The Flint water crisis explained
Yahoo News and Finance Anchor
January 21, 2016
By Kaye Foley
For almost two years, there has been a water crisis in Flint, Mich. The problem has been gaining more and more attention over the past few months, and on Jan. 16, President Obama declared a state of emergency for the city. Many people in this Rust Belt city have been consuming tap water contaminated with lead, which is a powerful neurotoxin. Lead poisoning can produce lifelong health effects, and developing children who are exposed to lead even at low levels are at risk of brain damage, behavioral problems and learning disabilities.
The issue stems from a money-saving measure for the impoverished city, where 41 percent of the 100,000 residents live at or below the poverty line. A state-appointed emergency manager was put in place in 2011 to help save money, and one solution was to find a cheaper water source. Flint had been purchasing Lake Huron water through Detroit. Plans were made to join a new regional water system that would supply tap water from Lake Huron at a better price, however, that project wouldn’t be completed until 2016. So, in April 2014, the city was switched to the local Flint River as a temporary water source until the regional water system was finished.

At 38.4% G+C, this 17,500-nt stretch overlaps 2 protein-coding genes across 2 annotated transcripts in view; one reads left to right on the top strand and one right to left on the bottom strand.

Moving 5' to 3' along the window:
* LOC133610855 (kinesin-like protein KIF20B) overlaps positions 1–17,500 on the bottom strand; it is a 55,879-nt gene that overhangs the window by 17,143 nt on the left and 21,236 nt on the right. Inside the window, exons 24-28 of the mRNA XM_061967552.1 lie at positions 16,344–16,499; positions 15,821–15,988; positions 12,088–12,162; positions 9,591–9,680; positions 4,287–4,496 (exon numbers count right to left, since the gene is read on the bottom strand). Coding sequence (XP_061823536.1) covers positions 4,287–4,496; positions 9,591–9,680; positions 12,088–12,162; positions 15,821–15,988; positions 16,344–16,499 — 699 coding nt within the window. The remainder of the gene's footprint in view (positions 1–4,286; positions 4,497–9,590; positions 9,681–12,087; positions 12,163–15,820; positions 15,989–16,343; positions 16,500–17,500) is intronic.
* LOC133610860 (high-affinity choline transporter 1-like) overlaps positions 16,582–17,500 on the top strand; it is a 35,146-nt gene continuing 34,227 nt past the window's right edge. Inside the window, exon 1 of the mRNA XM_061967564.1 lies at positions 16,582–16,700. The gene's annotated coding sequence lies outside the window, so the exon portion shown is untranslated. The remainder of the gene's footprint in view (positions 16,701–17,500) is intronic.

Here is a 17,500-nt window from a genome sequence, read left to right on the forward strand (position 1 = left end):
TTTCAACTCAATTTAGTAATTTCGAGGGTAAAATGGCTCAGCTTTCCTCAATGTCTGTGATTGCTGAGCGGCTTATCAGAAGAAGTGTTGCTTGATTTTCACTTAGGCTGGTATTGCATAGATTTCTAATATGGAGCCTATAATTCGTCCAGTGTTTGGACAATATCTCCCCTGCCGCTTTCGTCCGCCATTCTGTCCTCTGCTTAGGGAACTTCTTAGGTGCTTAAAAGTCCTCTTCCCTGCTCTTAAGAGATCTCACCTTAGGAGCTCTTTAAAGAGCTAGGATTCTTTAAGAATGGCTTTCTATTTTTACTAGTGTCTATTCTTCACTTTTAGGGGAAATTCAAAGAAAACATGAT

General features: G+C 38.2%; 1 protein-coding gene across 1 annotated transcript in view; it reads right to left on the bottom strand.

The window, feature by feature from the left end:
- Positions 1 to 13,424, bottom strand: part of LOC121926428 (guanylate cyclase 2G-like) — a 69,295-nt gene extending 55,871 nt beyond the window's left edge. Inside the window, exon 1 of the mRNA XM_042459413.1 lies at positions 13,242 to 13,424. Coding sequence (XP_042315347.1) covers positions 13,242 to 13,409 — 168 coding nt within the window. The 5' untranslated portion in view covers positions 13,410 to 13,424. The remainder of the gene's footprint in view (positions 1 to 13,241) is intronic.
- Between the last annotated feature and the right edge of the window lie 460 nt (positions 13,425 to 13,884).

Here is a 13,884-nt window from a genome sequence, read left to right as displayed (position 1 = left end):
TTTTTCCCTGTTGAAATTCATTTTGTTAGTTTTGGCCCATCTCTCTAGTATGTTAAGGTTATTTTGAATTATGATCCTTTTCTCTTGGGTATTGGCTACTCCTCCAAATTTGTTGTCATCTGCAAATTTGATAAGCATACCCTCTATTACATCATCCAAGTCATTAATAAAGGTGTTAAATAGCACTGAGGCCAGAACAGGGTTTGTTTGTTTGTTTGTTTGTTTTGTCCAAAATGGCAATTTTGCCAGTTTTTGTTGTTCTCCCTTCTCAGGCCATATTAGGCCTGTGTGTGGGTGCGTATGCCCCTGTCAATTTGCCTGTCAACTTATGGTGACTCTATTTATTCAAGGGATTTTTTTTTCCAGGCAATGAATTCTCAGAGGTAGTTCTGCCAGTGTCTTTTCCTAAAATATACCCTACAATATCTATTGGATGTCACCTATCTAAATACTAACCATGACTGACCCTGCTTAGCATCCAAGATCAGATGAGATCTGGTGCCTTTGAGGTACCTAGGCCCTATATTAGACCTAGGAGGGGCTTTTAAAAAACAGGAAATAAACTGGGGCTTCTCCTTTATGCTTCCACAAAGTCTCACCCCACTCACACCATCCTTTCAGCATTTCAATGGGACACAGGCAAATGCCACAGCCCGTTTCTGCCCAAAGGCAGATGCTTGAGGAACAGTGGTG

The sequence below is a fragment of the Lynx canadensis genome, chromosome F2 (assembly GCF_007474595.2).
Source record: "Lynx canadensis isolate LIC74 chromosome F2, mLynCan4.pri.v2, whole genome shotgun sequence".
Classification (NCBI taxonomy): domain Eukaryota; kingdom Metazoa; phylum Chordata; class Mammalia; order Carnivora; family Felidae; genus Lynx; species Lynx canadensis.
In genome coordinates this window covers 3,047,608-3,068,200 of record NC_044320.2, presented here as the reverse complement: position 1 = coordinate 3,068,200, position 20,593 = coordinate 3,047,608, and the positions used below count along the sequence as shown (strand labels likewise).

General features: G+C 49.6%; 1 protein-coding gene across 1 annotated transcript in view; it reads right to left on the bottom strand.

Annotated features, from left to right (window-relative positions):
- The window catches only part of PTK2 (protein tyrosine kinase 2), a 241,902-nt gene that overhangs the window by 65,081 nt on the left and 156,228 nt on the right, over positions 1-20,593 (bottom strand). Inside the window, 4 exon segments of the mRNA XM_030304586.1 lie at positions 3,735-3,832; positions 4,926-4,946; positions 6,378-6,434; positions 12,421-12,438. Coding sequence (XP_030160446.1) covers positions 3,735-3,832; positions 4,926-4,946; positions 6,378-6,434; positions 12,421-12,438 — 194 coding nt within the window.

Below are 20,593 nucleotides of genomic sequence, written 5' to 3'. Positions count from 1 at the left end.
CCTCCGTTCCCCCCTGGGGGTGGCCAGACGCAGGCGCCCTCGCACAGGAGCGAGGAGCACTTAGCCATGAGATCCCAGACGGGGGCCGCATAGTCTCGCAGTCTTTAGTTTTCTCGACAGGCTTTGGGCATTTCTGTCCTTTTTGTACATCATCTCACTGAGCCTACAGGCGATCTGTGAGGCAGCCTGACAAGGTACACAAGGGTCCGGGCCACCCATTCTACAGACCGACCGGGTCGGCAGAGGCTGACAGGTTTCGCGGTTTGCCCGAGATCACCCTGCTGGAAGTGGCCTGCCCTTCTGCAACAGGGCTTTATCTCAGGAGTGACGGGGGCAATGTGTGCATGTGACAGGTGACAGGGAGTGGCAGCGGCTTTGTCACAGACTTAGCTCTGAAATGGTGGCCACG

There were complaints right away: The water smelled, tasted and looked funny. Soon, some Flint residents developed rashes, hair loss and other health ailments. Officials consistently assured residents that the water was
safe to drink. Evidence of a problem kept building, including the discovery of contaminants like EColi, a leaked Environmental Protection Agency memo, independent studies that found high levels of lead in the water and research by a pediatrician showing that the percentage of the city’s children with elevated lead levels had doubled since water sources were switched. Local and state officials acknowledged the crisis in October 2015, and Flint returned to using water from Detroit. The Michigan National Guard arrived to help distribute bottled water, filters and testing kits, but the damage had already been done to the people and the pipes.
The Flint River water is extremely corrosive, and the older water service lines in Flint contain lead. As a result, the caustic water leached lead off of the pipes and into Flint households. According to federal regulations, the water should have been properly treated with an anti-corrosion agent, but it wasn’t. Many activists believe the situation was mishandled and the fault lies at local, state and federal levels of government. Some are even calling for Gov. Rick Snyder’s resignation.
At his State of the State address on Tuesday, Snyder said, “To you, the people of Flint, I say tonight as I have before, I am sorry and I will fix it.” He recently released emails related to the water issue. But many Flint residents want those in the wrong held accountable. There are multiple class-action lawsuits and investigations in place to figure out how this problem was neglected for so long. So, as the city tries to resolve the situation, when it comes to the Flint water crisis, at least after watching this video you can say, “Now I get it.”
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